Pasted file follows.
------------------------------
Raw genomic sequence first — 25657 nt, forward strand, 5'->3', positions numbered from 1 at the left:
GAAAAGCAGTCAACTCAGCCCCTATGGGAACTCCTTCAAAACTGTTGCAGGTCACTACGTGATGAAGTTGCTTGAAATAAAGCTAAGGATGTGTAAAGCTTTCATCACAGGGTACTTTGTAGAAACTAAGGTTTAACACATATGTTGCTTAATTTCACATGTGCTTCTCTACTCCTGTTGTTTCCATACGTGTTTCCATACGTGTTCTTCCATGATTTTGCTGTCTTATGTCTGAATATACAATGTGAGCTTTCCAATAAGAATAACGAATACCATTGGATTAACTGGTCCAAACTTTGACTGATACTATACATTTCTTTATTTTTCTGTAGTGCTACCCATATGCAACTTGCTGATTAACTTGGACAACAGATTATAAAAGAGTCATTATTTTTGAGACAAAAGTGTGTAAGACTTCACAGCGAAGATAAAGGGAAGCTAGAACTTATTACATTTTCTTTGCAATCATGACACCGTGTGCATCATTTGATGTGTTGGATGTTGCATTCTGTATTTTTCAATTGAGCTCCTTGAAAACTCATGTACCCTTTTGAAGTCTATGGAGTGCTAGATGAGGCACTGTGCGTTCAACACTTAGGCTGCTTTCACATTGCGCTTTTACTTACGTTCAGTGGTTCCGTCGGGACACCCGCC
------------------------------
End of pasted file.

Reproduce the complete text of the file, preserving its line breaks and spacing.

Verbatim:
Raw genomic sequence first — 25657 nt, forward strand, 5'->3', positions numbered from 1 at the left:
GAAAAGCAGTCAACTCAGCCCCTATGGGAACTCCTTCAAAACTGTTGCAGGTCACTACGTGATGAAGTTGCTTGAAATAAAGCTAAGGATGTGTAAAGCTTTCATCACAGGGTACTTTGTAGAAACTAAGGTTTAACACATATGTTGCTTAATTTCACATGTGCTTCTCTACTCCTGTTGTTTCCATACGTGTTTCCATACGTGTTCTTCCATGATTTTGCTGTCTTATGTCTGAATATACAATGTGAGCTTTCCAATAAGAATAACGAATACCATTGGATTAACTGGTCCAAACTTTGACTGATACTATACATTTCTTTATTTTTCTGTAGTGCTACCCATATGCAACTTGCTGATTAACTTGGACAACAGATTATAAAAGAGTCATTATTTTTGAGACAAAAGTGTGTAAGACTTCACAGCGAAGATAAAGGGAAGCTAGAACTTATTACATTTTCTTTGCAATCATGACACCGTGTGCATCATTTGATGTGTTGGATGTTGCATTCTGTATTTTTCAATTGAGCTCCTTGAAAACTCATGTACCCTTTTGAAGTCTATGGAGTGCTAGATGAGGCACTGTGCGTTCAACACTTAGGCTGCTTTCACATTGCGCTTTTACTTACGTTCAGTGGTTCCGTCGGGACACCCGCC